3 Topics Audit Committees want Tax Executives to Address

  • February 21, 2018

Tax departments need all the hustle they can muster these days to stay ahead of accelerating tax changes and growing complexities. So, it’s no surprise that board audit committees charged with overseeing tax are straining to keep pace. A PwC white paper notes that “increasing uncertainty, the technical nature and difficult judgments required make tax a challenging area for audit committee members. The frequent lack of deep tax backgrounds can make it even more difficult.”

The report, Overseeing Taxes in a New Era, is just one in PwC’s Audit Committee Excellence Series. It provides an inside view of the challenges audit committees confront, how they are tackling them and how their expectations of tax leaders are changing. It includes a basic snapshot of the tax landscape designed to bring audit committee members up to speed on topics such as legislative and regulatory issues, the move toward more aggressive enforcement from tax authorities and demands for greater transparency.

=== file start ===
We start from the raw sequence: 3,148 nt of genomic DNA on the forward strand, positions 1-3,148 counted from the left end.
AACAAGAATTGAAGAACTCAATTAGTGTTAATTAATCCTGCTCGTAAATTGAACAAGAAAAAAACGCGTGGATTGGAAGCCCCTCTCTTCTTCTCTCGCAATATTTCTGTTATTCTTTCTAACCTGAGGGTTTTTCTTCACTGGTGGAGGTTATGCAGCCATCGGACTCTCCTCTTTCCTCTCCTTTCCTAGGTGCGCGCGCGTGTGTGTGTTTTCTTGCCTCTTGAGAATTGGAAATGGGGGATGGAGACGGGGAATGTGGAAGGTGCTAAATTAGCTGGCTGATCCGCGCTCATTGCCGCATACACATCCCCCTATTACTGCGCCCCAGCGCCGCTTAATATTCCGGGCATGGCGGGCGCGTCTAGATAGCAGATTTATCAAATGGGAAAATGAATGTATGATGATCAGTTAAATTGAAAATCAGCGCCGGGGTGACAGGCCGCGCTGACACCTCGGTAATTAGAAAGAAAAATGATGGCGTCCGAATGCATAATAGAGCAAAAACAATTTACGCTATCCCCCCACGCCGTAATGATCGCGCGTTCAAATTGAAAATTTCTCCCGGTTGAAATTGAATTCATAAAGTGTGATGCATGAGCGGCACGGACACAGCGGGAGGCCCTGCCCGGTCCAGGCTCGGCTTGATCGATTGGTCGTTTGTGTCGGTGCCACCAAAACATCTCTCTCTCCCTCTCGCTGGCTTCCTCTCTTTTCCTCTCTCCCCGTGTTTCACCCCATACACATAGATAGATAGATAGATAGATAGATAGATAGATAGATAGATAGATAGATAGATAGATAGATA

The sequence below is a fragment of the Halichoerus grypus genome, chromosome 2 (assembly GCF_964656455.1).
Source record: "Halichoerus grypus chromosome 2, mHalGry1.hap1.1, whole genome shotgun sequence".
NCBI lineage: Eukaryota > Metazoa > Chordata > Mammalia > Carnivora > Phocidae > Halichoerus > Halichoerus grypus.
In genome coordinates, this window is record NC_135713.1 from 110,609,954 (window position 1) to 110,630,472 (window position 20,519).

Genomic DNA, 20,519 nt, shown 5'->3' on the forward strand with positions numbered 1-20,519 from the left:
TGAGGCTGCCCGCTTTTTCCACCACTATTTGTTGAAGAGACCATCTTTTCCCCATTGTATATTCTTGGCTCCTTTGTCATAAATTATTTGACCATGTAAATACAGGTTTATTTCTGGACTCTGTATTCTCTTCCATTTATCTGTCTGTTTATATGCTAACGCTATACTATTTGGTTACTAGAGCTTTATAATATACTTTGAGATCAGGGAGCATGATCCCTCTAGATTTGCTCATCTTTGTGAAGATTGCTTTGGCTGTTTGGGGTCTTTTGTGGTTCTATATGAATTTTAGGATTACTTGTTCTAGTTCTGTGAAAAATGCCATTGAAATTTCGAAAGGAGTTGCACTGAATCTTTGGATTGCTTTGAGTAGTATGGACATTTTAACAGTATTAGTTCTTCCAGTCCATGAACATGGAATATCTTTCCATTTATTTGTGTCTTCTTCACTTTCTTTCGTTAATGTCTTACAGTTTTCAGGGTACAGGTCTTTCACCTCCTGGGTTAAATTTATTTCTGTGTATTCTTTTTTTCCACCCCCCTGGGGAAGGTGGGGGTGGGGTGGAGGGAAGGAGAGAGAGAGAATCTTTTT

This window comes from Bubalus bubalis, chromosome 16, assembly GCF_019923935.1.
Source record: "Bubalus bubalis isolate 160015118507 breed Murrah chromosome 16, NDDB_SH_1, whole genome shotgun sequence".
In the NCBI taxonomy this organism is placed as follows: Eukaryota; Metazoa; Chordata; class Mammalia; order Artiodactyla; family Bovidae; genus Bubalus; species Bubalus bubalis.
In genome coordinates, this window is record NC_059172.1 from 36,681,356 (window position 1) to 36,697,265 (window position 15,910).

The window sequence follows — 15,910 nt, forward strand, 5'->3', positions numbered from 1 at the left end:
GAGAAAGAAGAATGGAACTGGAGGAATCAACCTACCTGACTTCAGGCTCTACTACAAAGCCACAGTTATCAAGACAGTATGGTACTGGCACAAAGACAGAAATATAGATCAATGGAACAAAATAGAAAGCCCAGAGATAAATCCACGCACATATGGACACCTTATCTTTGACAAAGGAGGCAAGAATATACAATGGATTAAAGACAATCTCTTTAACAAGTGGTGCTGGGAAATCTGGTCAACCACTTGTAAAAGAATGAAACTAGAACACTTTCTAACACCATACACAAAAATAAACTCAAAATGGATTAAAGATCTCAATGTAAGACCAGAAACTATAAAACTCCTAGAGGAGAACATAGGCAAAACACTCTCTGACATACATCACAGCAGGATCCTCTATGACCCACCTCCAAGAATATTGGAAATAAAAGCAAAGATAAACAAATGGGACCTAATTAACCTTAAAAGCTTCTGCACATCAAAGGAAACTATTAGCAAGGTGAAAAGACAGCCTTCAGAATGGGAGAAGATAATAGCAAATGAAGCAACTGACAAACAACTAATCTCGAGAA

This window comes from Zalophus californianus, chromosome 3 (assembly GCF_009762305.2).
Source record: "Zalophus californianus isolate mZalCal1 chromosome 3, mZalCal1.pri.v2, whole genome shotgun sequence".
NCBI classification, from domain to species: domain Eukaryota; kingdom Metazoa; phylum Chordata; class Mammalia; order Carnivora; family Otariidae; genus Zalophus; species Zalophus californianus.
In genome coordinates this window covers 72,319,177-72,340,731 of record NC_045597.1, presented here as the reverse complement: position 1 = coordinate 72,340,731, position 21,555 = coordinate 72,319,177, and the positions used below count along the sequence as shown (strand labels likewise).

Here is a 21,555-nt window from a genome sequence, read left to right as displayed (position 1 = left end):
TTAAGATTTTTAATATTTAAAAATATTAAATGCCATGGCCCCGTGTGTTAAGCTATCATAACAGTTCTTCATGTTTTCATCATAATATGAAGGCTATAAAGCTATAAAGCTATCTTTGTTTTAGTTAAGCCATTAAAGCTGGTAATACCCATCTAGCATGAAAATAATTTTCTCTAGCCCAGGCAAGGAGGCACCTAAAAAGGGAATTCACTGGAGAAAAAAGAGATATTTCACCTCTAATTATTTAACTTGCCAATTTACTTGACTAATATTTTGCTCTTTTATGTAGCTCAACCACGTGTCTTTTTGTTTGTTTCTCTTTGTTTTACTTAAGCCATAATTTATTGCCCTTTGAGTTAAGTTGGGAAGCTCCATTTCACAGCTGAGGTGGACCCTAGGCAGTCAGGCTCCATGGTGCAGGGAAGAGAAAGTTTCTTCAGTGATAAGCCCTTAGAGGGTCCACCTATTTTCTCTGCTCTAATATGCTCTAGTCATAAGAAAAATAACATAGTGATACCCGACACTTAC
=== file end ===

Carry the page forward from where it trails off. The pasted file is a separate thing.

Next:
Clearly more detailed information is needed to help audit committees fully understand the tax function’s work, and PwC recommends that audit committees hold regular “deep dive” meetings with tax executives. These in-depth updates and education sessions should cover a range of topics such as:

  1. Significant tax risks, including strategic, operational and reputational exposures and how they fit into the company’s overall risk appetite;
  2. Critical financial statement judgments and estimates, including uncertain tax positions; and
  3. Continuous improvement initiatives, such as increased use of data analytics and available technology tools.

These types of meetings, even if they take place only once a year, can help audit committees build relationships and explore some important and potentially sensitive questions: “Is the head of tax being pressured to take a more aggressive position than preferred? Does he or she have the resources needed to effectively execute the group’s workload? Is he or she worried about a particular exposure or position?”

Tax professionals should be prepared for more of these types of interactions as tax complexity and tax-related risks intensify in a post U.S. tax reform landscape. In fact, in today’s dynamic federal, state and international tax landscape, once a year is no longer enough, as a more proactive approach to these discussions could help tax executives strategically advise their audit committees on how the specifics of U.S. tax reform could impact their company.

Please remember that the Tax Matters provides information for educational purposes, not specific tax or legal advice. Always consult a qualified tax or legal advisor before taking any action based on this information.

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